What is the average car payment, and what can you afford?

Average car payment

 

Average monthly payments are $515 for new and $371 for used vehicles

Rising car prices contribute to higher payments but longer loan terms temper the monthly increase

Auto finance calculators will help estimate what may work for you

 

With a car payment likely to be one of your highest monthly expenses, it’s important to know what you may be able to afford before financing a vehicle for the next several years.

Rising car prices make buying a new vehicle more challenging for many Americans and, along with increasing loan amounts, have contributed to the current trend of higher monthly payments. Average loan amounts are up to $31,099 for new and $19,589 for used cars, according to Experian data for the last quarter of 2017, and the average car payment is $515 and $371, respectively. So buyers are increasingly turning to longer loan durations to offset these costs and make their payment more affordable. New and used car loans have crept up to 69 and 64 months on average, while some new-car buyers are even taking out loans up to 96 months – a full eight years.

 

Average new and used car payments

 

Loan amount and duration are just two elements that shape the average car payment, however. Factors like interest rate and APR, down payment and credit score are also significant, and will help you understand what you may afford.

How to work out an affordable car payment

RoadLoans’ auto loan calculator gives an idea of what a potential monthly car payment will be. Enter the loan amount, loan term in months, APR and a down payment, which can include a trade-in, if you have one. Then adjust the fields to see how the car payment is affected. Reduce the APR or increase the loan term, or do both, and the payment drops, for example.

Credit score plays a large part in what interest rate an approved applicant will receive, and consumers with good credit typically get lower rates than those with bad credit.* Keep in mind a longer loan term may result in more total interest paid by the end of the loan.

While many people are primarily concerned with what their monthly payment could be, it’s also important to know the overall cost of a vehicle. Our affordability calculator enables you to estimate how much you can potentially afford as a total loan amount. Remember there are costs beyond the vehicle sticker price, including sales tax, registration and any add-ons you decide to purchase, like a service contract, that you may want a loan amount to cover. The loan amount might also influence whether you can afford to buy a new or preowned car.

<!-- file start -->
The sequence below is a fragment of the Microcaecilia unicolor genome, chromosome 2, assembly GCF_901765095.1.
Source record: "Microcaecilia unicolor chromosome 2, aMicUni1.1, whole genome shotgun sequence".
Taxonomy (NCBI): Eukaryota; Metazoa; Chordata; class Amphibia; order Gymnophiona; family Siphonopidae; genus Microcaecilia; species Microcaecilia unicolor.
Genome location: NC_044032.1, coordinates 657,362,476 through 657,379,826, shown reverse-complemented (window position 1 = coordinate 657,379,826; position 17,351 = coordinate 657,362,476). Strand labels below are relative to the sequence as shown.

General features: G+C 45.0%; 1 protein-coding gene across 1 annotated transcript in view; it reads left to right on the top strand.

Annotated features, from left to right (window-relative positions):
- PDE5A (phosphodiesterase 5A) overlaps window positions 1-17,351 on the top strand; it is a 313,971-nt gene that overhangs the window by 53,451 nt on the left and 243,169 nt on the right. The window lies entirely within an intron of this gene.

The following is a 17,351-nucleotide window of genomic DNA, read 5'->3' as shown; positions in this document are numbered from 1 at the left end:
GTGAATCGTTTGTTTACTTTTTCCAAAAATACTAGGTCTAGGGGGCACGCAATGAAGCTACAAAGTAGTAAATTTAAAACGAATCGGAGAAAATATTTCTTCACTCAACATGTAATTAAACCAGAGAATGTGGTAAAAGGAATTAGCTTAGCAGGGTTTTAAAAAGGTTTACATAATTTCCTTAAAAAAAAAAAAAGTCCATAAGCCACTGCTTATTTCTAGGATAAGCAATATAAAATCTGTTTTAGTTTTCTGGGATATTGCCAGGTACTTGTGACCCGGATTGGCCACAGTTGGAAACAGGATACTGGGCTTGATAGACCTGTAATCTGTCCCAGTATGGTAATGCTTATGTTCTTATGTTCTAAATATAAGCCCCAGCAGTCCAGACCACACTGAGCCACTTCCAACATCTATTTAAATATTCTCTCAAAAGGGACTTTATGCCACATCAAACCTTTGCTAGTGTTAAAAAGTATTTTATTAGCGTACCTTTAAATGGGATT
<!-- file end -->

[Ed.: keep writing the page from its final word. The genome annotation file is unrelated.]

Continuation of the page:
On-the-road expenses

To really get the full picture of what a car will cost, think about insurance premiums, fuel expenses and the price of maintenance like oil and tire changes, too. These will all be on top of your monthly car payments and may affect what type of car you decide to buy, whether a thirsty full-size SUV, an expensive-to-repair luxury model or an economical hybrid, for example.

Getting the best deal

With an idea of what’s affordable, you’ll want to get the best deal on both financing and the vehicle. Apply for preapproval before you shop, recommends the Consumer Financial Protection Bureau. Arranging financing before hitting the dealership enables approved applicants to compare loan offers at their leisure, choose the best option, then focus on selecting the right model and negotiating its price when they arrive at the lot.

At RoadLoans, the online lending platform of Santander Consumer USA, you can apply for a car loan in minutes and get an instant decision. If approved, take your loan documents to the preferred dealership listed inside, or choose another with our dealer locator, and shop like a cash buyer already knowing how much you have to spend and the terms of your loan.

We work with a national network of dealers able to show customers select new and used models meeting our standards for age, mileage and financing, so you can buy with confidence.

Knowing what the average car payment amounts to is useful context when thinking about financing your next vehicle, but it’s also helpful to budget what you may be able to afford. Planning ahead gives you a better chance of keeping up with payments and paying off your car without hassles along the way.

Ready for financing? Apply online.

 

* “Bad” or “poor” credit generally is considered a FICO score around 600 and below by sources including the Consumer Federation of America and National Credit Reporting Association (reported by the Associated Press), Bankrate.com, Credit.com, Investopedia, NerdWallet.com and others. The Congressional Budget Office identifies a FICO score of 620 as the “cutoff” for prime loans. FICO scores are not the sole factor in lending decisions by RoadLoans.com and Santander Consumer USA.

 

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